global text

That does it! Thanks so much!

Max.

On the other hand, I still don’t understand what is happening. I had understood that defining the ‘text’-stringvariable in the initialization part defined it as a global variable anyway. I tried a variant where the ‘text’ variable was an argument of the ‘Servo_Positions’ function. That did not get me an error message, but also not the expected entries in my .txt file, just the initialization line.

Max.

You can’t exactly make it work like that… In order for your function definition to work, you need to pass in the variables used inside it as arguments. You need to look at the concept of scope of variables. I recommend you don’t work with global variables, so if you are needing variables inside a function definition that have been defined outside of it, you need to pass them in as arguments.

And I’m not sure what you want to write to the text file… one line or a whole bunch of lines?

You’re going to end up with something like this (my guess):

import rhinoscriptsyntax as rs
def Servo_Positions(point,curveA,radiusA,curveB,radiusB):
    #do a bunch of stuff with the input
    #create some text
    return your_text

def RunYourScript():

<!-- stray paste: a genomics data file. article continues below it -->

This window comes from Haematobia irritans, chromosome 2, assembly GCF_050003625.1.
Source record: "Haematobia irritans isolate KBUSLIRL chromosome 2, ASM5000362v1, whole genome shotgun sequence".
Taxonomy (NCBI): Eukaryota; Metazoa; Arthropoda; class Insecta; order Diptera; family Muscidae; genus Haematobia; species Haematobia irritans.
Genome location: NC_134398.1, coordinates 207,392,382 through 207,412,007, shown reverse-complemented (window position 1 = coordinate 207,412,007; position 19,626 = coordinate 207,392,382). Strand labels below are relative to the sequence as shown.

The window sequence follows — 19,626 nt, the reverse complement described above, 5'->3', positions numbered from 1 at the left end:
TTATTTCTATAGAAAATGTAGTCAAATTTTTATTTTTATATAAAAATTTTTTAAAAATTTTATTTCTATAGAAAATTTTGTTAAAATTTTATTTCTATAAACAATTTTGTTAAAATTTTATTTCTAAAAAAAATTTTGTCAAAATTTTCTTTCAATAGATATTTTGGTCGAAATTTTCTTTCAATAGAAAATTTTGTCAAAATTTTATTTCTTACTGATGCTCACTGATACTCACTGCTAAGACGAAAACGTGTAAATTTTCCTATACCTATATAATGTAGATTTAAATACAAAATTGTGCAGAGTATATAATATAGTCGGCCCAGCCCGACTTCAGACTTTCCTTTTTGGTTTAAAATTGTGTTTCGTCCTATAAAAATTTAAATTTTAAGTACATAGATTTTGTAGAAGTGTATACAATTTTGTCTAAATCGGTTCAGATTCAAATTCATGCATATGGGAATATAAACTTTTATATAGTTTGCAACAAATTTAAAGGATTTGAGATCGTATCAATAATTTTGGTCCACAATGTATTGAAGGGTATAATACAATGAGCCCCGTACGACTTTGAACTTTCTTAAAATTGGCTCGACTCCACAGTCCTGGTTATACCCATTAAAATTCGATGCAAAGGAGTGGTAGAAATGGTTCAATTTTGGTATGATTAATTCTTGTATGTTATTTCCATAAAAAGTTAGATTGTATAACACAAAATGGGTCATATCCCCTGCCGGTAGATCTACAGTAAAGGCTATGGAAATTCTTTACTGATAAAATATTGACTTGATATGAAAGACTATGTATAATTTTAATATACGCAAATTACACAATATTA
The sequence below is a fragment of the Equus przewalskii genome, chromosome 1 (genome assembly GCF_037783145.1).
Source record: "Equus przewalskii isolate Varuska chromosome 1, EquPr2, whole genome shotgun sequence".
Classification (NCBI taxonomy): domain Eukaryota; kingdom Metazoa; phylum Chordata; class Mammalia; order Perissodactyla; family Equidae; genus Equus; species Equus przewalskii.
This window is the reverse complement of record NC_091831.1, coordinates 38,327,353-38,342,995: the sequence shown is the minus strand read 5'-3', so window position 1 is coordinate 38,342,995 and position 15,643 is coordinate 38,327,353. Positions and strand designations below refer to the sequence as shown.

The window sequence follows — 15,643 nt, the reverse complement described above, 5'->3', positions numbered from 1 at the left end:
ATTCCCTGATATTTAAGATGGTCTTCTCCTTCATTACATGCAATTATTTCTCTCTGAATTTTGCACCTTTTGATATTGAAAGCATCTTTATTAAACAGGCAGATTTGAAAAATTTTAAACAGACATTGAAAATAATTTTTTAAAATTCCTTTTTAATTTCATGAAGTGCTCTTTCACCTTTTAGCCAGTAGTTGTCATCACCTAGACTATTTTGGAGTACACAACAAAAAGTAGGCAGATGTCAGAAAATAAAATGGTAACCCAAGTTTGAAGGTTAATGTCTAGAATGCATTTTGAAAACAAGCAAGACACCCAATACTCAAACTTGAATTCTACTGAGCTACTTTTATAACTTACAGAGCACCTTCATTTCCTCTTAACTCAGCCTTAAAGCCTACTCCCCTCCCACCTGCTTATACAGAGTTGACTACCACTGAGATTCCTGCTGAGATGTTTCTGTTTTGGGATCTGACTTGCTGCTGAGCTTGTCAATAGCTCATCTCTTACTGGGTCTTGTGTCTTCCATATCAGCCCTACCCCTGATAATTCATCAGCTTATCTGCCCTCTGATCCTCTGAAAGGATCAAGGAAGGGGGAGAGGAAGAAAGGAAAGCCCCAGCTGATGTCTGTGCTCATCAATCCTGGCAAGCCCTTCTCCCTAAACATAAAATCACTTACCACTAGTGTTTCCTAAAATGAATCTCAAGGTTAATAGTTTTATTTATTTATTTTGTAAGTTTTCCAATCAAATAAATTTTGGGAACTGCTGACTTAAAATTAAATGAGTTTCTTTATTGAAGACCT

point_list=rs.GetObjects("pick input points (24x)", filter=1, maximum_count=24)
    curveA = rs.GetCurveObject("Select servo A curve")
    linkA = rs.GetCurveObject("Select link A curve")
    radiusA= rs.CurveLength(linkA[0])
    curveB = rs.GetCurveObject("Select servo B curve")
    linkB = rs.GetCurveObject("Select link B curve")
    radiusB= rs.CurveLength(linkB[0])
    
    
    f=open("Servo_Positions.txt",'w')
    for point in point_list:
        text=Servo_Positions(point,curveA,radiusA,curveB,radiusB)
        f.write(text)
    f.close()

–Mitch

1 Like

Mitch, thanks for your reply, but I seem to be missing the point. Sorry.
Why do I need the RunYourScript() function? ServoPositions() in my script worked ok by just initializing or picking objects outside the function, and use them inside. Maybe I could just add the ‘return your_text’-bit and write it like text=Servo_Positions()? Edit: and the answer is no, I am getting the same error message again.
My text is a whole bunch of lines, but I followed the advice you gave in your older post, concatenating them with end-of-line separators inside the function. I only was not able to get it out of there for writing it to an external file, until I added the global declaration (not saying I insist on keeping that, just trying to understand).
Where is the RunYourScript function called? Or is this standard practice for creating modules?

Max.

@maxz Mitch’s idea of passing arguments certainly seems like better programming practice, but just with regard to your question, what happens is that when you call a variable inside a function, it is assumed to be a local variable. So, by default your function will not associate your local variable ‘text’ with the global variable ‘text’.

@krsnadas Thank you. I will for now just stick with the global variable. If you read this post a little earlier you will notice that I edited it. Turns out my in-between solution did not work after all.

My next script will follow the example Mitch gave. Thanks for helping me along.